What to Do After a Hit And Run Accident

After a hit-and-run accident, the most important thing is to call 911 and file a police report. You should also seek medical attention promptly. If you can, take note of any information about the other vehicle and accident scene, such as license plate and details about the other car and driver. If anyone witnessed the incident, try to get their contact details.

Although leaving the scene of an accident is a crime with serious implications, many drivers never face the consequences of their actions. If the police are unable to locate the driver, you may need to seek the advice of an attorney to file an uninsured motorist claim.

Uninsured Motorist Coverage

Most people who leave the scene of the accident do so because they lack car insurance, were driving under the influence or had other legal problems they feared would come up if police were called. Even if a hit and run driver is not found, you still have options for recovering compensation for your injuries or property damage.

South Carolina requires uninsured motorist coverage for all drivers. Specifically, every driver must have minimum injury coverage of $25,00 per person or $50,000 for all involved. This covers medical costs, lost wages, and pain and suffering. Every driver must also carry minimum property damage coverage of $25,000.

To recover from this portion of your insurance, you file a suit against the “John or Jane Doe” who abandoned the accident scene.

To access this coverage, you must meet some requirements:

  • You must report the accident promptly after it happens.
  • Your crash and injuries must have resulted from contact with the other car or something the car did to cause you to crash. 
  • You are not careless in identifying the hit-and-run driver.

Seeking coverage under your uninsured motorist policy can be difficult to go alone. Having an experienced personal injury attorney on your side can be invaluable after a hit-and-run accident and lead to a better outcome.

Speak With An Attorney

It is not uncommon for individuals to find the uninsured motorist insurance process challenging to navigate. Most people understandably do not like dealing with legal matters or insurance companies alone.

If you have questions about uninsured motorist coverage in South Carolina or need an attorney for your pending case, we can help. Do not delay seeking help as you have three years to sue on a claim, with some exceptions. Contact our office today for a free consultation.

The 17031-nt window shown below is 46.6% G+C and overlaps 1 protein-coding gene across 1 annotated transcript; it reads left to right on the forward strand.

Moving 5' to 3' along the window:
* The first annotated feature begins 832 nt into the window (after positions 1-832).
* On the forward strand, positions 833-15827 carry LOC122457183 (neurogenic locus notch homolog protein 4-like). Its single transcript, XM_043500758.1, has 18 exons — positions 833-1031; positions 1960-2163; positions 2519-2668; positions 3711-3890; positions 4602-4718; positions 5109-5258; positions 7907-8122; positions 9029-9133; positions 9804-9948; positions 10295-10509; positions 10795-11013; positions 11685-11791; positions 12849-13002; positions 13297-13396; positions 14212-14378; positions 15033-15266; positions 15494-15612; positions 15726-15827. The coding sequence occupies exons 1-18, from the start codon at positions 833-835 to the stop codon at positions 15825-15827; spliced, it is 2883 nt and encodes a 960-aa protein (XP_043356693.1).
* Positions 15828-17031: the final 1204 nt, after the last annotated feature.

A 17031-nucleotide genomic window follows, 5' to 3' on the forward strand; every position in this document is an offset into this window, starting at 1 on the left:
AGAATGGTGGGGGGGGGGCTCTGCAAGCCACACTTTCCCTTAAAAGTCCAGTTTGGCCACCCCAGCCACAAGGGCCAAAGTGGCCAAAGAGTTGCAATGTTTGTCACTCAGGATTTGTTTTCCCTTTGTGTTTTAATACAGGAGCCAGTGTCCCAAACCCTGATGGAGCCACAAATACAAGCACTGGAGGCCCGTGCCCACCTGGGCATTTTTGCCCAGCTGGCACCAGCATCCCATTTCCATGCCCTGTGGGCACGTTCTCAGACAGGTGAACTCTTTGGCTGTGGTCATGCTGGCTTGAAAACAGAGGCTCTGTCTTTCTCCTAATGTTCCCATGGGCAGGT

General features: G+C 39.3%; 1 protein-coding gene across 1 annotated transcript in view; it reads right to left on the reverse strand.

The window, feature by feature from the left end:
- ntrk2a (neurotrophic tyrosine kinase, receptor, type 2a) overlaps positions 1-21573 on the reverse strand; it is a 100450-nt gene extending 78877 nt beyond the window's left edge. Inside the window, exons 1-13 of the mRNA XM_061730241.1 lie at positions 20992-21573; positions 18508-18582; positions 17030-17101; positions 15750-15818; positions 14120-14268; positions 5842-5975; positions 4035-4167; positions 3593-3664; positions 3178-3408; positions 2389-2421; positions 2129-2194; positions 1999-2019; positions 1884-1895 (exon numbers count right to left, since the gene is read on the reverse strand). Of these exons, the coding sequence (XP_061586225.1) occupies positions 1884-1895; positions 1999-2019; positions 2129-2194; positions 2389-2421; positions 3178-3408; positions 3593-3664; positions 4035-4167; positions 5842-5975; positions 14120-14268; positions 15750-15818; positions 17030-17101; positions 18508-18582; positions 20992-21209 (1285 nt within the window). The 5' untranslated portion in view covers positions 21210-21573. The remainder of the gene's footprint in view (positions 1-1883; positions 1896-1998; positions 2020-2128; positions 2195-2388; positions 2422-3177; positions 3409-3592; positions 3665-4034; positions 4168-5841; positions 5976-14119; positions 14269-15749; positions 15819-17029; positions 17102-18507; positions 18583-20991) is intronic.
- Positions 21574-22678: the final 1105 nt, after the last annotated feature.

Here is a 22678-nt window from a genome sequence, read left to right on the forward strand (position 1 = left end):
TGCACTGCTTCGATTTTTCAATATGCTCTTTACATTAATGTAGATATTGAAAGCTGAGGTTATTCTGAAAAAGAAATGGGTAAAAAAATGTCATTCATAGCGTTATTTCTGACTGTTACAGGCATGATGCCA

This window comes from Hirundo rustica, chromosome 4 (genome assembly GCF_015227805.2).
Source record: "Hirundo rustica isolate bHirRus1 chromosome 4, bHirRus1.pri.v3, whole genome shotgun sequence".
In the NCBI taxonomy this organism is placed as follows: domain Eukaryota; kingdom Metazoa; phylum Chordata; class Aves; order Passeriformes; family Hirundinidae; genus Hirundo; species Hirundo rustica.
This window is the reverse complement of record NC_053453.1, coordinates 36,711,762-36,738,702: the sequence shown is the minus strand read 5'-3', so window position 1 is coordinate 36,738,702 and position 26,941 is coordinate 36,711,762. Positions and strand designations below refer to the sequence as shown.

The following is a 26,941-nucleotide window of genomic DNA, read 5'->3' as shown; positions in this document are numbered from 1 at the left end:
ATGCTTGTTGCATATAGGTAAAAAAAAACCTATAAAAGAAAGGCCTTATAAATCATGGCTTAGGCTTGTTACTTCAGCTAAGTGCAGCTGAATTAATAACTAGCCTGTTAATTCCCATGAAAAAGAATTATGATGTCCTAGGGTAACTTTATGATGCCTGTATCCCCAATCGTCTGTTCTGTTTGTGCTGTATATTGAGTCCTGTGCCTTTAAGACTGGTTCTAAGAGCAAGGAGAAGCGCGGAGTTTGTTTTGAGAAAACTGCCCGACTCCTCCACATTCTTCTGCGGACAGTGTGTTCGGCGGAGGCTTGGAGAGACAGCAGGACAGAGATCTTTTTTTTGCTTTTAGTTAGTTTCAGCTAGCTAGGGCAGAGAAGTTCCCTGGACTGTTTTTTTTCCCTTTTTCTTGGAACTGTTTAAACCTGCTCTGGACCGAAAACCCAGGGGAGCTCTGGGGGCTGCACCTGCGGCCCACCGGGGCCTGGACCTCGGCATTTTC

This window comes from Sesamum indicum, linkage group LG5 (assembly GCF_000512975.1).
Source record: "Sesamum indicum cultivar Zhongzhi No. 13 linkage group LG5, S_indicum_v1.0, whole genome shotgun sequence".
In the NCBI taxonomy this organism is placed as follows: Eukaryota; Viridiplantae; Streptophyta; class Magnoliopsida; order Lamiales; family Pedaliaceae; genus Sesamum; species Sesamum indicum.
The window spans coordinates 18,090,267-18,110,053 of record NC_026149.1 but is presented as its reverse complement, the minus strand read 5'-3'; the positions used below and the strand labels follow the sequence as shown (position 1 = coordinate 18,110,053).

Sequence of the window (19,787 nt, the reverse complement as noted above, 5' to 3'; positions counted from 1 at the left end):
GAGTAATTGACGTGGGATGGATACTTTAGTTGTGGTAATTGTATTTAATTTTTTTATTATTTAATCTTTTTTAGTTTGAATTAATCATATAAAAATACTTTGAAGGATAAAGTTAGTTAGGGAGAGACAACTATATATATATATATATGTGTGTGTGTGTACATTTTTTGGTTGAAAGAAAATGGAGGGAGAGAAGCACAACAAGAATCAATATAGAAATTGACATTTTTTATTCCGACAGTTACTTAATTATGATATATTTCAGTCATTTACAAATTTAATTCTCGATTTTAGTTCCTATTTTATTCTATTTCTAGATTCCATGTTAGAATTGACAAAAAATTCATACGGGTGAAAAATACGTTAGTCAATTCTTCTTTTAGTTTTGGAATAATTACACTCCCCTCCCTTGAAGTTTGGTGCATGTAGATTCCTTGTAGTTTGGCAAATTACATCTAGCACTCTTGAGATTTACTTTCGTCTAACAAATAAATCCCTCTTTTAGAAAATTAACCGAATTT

Business attorney writing

Dissolving an LLC in South Carolina – Watch Out for These Four Things

It is relatively easy to set up a limited liability company (LLC) in South Carolina. After an LLC has served its purpose, or if you created an LLC for a start-up that never materialized, you might wish to dissolve the LLC.

A South Carolina business attorney can provide legal advice on the steps you need to take. When dissolving an LLC in South Carolina, watch out for these 4 things. 

Doing Nothing

One of the worst ways to dissolve an LLC in South Carolina is to do nothing and hope that the business entity will simply fade away on its own. Failing to fulfill your legal obligations of filing reports, preparing tax documents, sending collected sales tax to the appropriate authorities, or other missteps could land you in hot water. 

Dissolving an LLC Is Different from Winding up the Business

Dissolving an LLC in the state of South Carolina means that you go through a formal process called “dissolution” in which you end the legal existence of the business entity. Voluntarily dissolving an LLC of which you are a member is preferable to a court ordering an involuntary dissolution or having the state issue an involuntary administrative dissolution because the LLC did not fulfill legal obligations like paying taxes.